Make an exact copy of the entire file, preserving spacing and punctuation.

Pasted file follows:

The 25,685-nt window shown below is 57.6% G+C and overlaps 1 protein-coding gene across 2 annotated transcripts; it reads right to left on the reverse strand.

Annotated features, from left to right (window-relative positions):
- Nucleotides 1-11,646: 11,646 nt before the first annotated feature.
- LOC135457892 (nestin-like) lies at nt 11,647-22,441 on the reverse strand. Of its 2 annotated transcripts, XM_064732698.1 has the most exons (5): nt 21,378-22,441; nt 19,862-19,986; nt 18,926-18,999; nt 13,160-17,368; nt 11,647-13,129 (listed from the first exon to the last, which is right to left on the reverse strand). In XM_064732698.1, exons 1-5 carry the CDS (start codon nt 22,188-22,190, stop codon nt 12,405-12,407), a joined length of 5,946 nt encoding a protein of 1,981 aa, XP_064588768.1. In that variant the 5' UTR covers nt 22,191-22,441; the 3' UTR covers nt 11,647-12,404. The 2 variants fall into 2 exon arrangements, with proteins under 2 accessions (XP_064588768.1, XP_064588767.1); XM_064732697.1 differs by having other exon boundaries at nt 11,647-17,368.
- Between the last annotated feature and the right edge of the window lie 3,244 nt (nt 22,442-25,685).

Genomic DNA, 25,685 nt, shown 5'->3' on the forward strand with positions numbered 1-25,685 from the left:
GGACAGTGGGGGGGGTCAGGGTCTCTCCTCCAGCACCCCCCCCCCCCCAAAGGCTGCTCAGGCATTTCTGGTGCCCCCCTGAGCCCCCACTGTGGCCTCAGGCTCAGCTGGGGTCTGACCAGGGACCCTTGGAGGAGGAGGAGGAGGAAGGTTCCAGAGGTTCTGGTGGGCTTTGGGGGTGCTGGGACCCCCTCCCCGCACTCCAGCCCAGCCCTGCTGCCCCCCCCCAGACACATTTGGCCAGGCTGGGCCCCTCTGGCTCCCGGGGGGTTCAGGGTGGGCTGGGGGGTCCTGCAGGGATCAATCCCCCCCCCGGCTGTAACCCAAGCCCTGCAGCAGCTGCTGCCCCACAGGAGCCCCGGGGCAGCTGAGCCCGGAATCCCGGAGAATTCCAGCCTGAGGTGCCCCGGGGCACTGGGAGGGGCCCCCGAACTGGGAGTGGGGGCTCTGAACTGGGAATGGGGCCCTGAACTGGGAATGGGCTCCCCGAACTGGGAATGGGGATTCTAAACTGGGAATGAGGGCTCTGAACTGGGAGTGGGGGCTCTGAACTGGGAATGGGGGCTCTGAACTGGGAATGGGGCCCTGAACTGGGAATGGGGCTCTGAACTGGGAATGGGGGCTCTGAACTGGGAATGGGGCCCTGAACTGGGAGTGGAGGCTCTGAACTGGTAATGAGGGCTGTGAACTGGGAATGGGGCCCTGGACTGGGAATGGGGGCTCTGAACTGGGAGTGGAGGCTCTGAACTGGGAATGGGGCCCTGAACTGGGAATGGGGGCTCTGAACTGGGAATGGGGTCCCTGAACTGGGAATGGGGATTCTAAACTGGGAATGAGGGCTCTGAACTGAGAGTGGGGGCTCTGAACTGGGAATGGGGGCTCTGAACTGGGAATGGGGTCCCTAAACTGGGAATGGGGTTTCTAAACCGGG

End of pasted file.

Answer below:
The 25,685-nt window shown below is 57.6% G+C and overlaps 1 protein-coding gene across 2 annotated transcripts; it reads right to left on the reverse strand.

Annotated features, from left to right (window-relative positions):
- Nucleotides 1-11,646: 11,646 nt before the first annotated feature.
- LOC135457892 (nestin-like) lies at nt 11,647-22,441 on the reverse strand. Of its 2 annotated transcripts, XM_064732698.1 has the most exons (5): nt 21,378-22,441; nt 19,862-19,986; nt 18,926-18,999; nt 13,160-17,368; nt 11,647-13,129 (listed from the first exon to the last, which is right to left on the reverse strand). In XM_064732698.1, exons 1-5 carry the CDS (start codon nt 22,188-22,190, stop codon nt 12,405-12,407), a joined length of 5,946 nt encoding a protein of 1,981 aa, XP_064588768.1. In that variant the 5' UTR covers nt 22,191-22,441; the 3' UTR covers nt 11,647-12,404. The 2 variants fall into 2 exon arrangements, with proteins under 2 accessions (XP_064588768.1, XP_064588767.1); XM_064732697.1 differs by having other exon boundaries at nt 11,647-17,368.
- Between the last annotated feature and the right edge of the window lie 3,244 nt (nt 22,442-25,685).

Genomic DNA, 25,685 nt, shown 5'->3' on the forward strand with positions numbered 1-25,685 from the left:
GGACAGTGGGGGGGGTCAGGGTCTCTCCTCCAGCACCCCCCCCCCCCCAAAGGCTGCTCAGGCATTTCTGGTGCCCCCCTGAGCCCCCACTGTGGCCTCAGGCTCAGCTGGGGTCTGACCAGGGACCCTTGGAGGAGGAGGAGGAGGAAGGTTCCAGAGGTTCTGGTGGGCTTTGGGGGTGCTGGGACCCCCTCCCCGCACTCCAGCCCAGCCCTGCTGCCCCCCCCCAGACACATTTGGCCAGGCTGGGCCCCTCTGGCTCCCGGGGGGTTCAGGGTGGGCTGGGGGGTCCTGCAGGGATCAATCCCCCCCCCGGCTGTAACCCAAGCCCTGCAGCAGCTGCTGCCCCACAGGAGCCCCGGGGCAGCTGAGCCCGGAATCCCGGAGAATTCCAGCCTGAGGTGCCCCGGGGCACTGGGAGGGGCCCCCGAACTGGGAGTGGGGGCTCTGAACTGGGAATGGGGCCCTGAACTGGGAATGGGCTCCCCGAACTGGGAATGGGGATTCTAAACTGGGAATGAGGGCTCTGAACTGGGAGTGGGGGCTCTGAACTGGGAATGGGGGCTCTGAACTGGGAATGGGGCCCTGAACTGGGAATGGGGCTCTGAACTGGGAATGGGGGCTCTGAACTGGGAATGGGGCCCTGAACTGGGAGTGGAGGCTCTGAACTGGTAATGAGGGCTGTGAACTGGGAATGGGGCCCTGGACTGGGAATGGGGGCTCTGAACTGGGAGTGGAGGCTCTGAACTGGGAATGGGGCCCTGAACTGGGAATGGGGGCTCTGAACTGGGAATGGGGTCCCTGAACTGGGAATGGGGATTCTAAACTGGGAATGAGGGCTCTGAACTGAGAGTGGGGGCTCTGAACTGGGAATGGGGGCTCTGAACTGGGAATGGGGTCCCTAAACTGGGAATGGGGTTTCTAAACCGGG